Positive Results Using Integrative Mental Health Coaching With Black Youth

Studies show that Black youth in Canada have more mental health issues and experience more challenges in accessing mental healthcare, largely due to social and economic factors.  Government of Canada, healthcare providers and community organizations have launched different programs to cope with the situation; however there has been no significant improvement.  A recent survey reveals that mental problems among Black youth have become even worse during the pandemic.

Calgary is the third largest city in Canada in terms of population (1.3 million), with 70,680 Black residents (5.47 %), among which a large portion is youth.  Recently, I have worked at a non-profit organization on a project with six Black youth between 13 and 19 years old.  All of them showed symptoms of depression and anxiety, low self-esteem, and feelings of disempowerment, as well as experiencing isolation and internal racism.  Associated issues or effects included negativity towards families and community well-being, lack of culture inclusion and safety, increased interaction with the justice system, and proneness to low education level, higher level of poverty and violence and drugs, etc.  One major obstacle in the Black community was the low mental health service utilization (MHSU).  Some were reluctant to seek professional help while others dropped out in the middle of the treatment.

Studies [1] have shown the limitations of conventional mental health care.  Mental health issues are often a result of an interaction between biological, psychological and societal factors.  A pharmacological treatment may only influence the aspect of presentation and leave other factors potentially unresolved.

Between March and June this year (2023), we had weekly or bi-weekly coaching sessions with each of the Black youth, using Cognitive Behavioral Coaching (CBC), Rational Emotive Behavioral Coaching (REBC) and Motivational Interviewing along with bi-weekly training and information sessions on alternative methods such as music and art therapy, mindfulness, EFT, breathing and food and nutrition.

Cases have proven the effectiveness of culturally tailored Cognitive Behavioral Therapy / Motivational Interview on Black patients [2-3]. In our project, the combination of CBC, REBC and Motivational Interviewing not only helped identify the factors contributing to the Black youth’s reluctance to seek help or dropout from treatment, but also resolved their ambivalence and motivated them to change.  We used an approach to guide them to look into the importance of changing their behaviors and negative beliefs. We were able to find out their interests, determine what empowered them, and more importantly we worked together with them to put a self-reward system in place.  They felt they were in control of the sessions instead of being instructed to do tasks.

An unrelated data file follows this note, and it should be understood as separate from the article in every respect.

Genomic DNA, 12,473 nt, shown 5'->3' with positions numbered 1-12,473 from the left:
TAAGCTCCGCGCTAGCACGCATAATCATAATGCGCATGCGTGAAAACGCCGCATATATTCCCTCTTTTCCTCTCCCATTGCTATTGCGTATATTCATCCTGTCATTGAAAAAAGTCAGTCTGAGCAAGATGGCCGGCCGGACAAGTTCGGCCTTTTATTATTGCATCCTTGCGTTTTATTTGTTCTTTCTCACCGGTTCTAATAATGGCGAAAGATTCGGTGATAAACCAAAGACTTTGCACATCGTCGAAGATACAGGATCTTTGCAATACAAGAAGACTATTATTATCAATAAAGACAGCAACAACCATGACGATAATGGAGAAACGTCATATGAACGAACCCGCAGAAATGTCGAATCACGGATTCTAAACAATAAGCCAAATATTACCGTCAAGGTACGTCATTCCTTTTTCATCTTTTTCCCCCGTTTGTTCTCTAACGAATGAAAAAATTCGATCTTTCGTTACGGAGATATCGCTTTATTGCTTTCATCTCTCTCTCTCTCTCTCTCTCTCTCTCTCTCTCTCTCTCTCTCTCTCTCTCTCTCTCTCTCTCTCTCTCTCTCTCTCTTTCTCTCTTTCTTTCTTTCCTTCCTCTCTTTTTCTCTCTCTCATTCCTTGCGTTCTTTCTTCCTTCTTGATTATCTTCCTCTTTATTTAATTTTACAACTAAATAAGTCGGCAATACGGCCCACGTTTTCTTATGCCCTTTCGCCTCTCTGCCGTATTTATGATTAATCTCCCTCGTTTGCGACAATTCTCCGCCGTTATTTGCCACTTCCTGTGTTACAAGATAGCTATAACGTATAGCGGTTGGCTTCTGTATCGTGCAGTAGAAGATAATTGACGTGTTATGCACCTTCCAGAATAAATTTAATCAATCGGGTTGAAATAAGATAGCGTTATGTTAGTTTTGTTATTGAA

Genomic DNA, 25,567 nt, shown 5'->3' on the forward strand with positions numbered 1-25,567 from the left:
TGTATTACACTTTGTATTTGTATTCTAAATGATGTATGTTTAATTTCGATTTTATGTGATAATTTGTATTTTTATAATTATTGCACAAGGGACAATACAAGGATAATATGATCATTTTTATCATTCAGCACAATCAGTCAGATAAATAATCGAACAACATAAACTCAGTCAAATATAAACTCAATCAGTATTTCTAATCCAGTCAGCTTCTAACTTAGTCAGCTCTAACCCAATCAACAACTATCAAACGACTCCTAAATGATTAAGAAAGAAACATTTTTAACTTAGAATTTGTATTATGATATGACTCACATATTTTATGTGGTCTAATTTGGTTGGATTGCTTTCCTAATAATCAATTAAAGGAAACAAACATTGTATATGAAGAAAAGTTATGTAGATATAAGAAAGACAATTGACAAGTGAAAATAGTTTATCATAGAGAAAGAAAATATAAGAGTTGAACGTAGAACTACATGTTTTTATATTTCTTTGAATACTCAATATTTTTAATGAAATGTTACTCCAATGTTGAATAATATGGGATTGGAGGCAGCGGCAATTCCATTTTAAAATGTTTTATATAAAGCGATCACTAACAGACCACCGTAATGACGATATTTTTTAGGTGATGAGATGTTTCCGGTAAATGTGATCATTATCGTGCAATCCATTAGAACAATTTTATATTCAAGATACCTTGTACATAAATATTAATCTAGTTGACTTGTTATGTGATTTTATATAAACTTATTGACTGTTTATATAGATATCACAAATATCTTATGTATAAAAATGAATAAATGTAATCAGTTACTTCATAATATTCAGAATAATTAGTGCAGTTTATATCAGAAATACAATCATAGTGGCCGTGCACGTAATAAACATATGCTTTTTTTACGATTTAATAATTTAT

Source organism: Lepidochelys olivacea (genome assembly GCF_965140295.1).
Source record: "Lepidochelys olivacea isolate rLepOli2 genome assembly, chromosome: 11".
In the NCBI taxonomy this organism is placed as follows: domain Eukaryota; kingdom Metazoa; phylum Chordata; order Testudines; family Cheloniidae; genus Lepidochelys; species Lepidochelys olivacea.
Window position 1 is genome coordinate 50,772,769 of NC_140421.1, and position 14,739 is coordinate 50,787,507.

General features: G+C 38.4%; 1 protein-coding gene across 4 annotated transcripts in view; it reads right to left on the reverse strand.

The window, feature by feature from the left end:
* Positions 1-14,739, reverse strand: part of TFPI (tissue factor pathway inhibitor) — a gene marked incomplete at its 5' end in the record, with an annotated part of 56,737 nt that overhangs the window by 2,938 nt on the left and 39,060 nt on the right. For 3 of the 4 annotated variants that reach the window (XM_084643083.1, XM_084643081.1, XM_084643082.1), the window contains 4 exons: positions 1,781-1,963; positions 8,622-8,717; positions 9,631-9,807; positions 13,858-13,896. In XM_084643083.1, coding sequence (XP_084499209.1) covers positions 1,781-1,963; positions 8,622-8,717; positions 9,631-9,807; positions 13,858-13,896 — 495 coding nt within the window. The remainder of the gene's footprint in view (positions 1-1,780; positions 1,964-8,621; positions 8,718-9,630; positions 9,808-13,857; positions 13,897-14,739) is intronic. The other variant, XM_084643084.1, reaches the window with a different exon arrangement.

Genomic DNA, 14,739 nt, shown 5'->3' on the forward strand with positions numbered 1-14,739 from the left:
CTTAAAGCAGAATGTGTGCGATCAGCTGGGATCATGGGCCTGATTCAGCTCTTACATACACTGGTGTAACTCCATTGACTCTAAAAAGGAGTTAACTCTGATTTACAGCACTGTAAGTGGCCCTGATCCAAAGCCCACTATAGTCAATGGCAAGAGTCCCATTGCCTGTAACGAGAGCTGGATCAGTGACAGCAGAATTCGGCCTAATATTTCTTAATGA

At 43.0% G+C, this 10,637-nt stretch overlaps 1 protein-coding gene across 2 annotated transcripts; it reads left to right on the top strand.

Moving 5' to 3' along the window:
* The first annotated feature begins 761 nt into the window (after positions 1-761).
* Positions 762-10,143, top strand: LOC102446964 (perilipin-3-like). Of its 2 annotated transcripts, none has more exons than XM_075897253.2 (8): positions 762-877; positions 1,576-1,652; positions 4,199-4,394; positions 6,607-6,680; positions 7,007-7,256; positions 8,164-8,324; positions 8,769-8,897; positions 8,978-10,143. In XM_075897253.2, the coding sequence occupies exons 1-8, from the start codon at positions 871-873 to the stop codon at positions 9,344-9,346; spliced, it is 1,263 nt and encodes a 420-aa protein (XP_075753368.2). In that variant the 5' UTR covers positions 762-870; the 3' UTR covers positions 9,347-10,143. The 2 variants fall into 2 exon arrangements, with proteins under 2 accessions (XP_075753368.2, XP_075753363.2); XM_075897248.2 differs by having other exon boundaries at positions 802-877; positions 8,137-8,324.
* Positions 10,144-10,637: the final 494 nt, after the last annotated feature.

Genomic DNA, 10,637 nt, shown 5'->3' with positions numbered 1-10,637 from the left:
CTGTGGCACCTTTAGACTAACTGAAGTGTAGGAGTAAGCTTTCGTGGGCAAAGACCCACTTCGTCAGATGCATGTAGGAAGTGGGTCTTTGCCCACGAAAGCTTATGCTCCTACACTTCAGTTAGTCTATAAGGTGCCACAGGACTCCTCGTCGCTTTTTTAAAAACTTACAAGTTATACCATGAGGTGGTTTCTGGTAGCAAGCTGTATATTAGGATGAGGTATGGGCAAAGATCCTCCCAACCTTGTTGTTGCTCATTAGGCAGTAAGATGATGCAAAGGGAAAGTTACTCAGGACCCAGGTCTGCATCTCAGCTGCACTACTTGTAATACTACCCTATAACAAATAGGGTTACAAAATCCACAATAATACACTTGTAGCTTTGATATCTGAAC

The Black youth showed remarkable improvements after the 4-month sessions.  Results included reduction in depression and anxiety symptoms, strengthening of self-esteem and well-being, positive interactions with families, teachers and friends and involvement in community activities.  Most of them decided to seek professional help or go back to continue their mental health treatment.  All agreed to proceed with the second phase of the integrative health coaching sessions which would begin this September.  They found life has purpose and is more meaningful than before.  They chose to live healthier than before – having quality sleep, eating more greens and less junk or processed foods, doing exercises, and taking supplements such as B3, B12, D3, Omega 3 and Folate, etc.  They have engaged in a habit of practicing mindfulness, EFT and breathing exercise daily, and many of them are very much involved in doing sports, music, arts, or other activities every week.

It is encouraging to see the positive changes of the Black youth in our case load, and how integrative health brought mainstream and alternative mental health approaches together in a coordinated way, leading to the utilization of the best of both.

References

1. An integrative collaborative care model for people with mental illness and physical comorbidities, C. Ee, J. Lake, J. Firth, F. Hargraves, M. de Manincor, T. Meade, W. Marx & J. Sarris, International Journal of Mental Health Systems, 11 November 2020

2. A mixed-methods approach to understanding the perspectives, experiences, and attitudes of a culturally tailored cognitive behavioral therapy/motivational interviewing intervention for African American patients with type 2 diabetes: a randomized parallel design pilot study, Ronald M. Cornely, Vinita Subramanya, Ashley Owen, Robin E. McGee & Ambar Kulshreshtha, Pilot and Feasibility Studies, 21 May 2022

3.     Culturally sensitive application of the motivational interview to facilitate care for a Black male presenting to the emergency department with suicidal ideation, Michael Okoronkwo1, Rahn Bailey, Ifeanyi Chukwu O. Onor, Russell Ledet &Jordan Vaughn, Clinical Case Reports Journal, 15 December 2021;2(5):1–5

Ivan Leung is a 2023 graduate of Nickerson Institute's Integrative Mental Health Coach Training Program. He has over 20 years of experience providing individuals and corporations with coaching, mentoring, and HR and management consulting sessions.  He is a master’s degree holder in human resources management, a certified psychological health and safety advisor, a certified compensation professional (CCP) and a global remuneration professional (GRP).  Ivan is a fellow in Global Leaders in Healthcare program at Harvard Medical School.  He is passionate about mental health coaching.

ivan.leung@mitaccel.com

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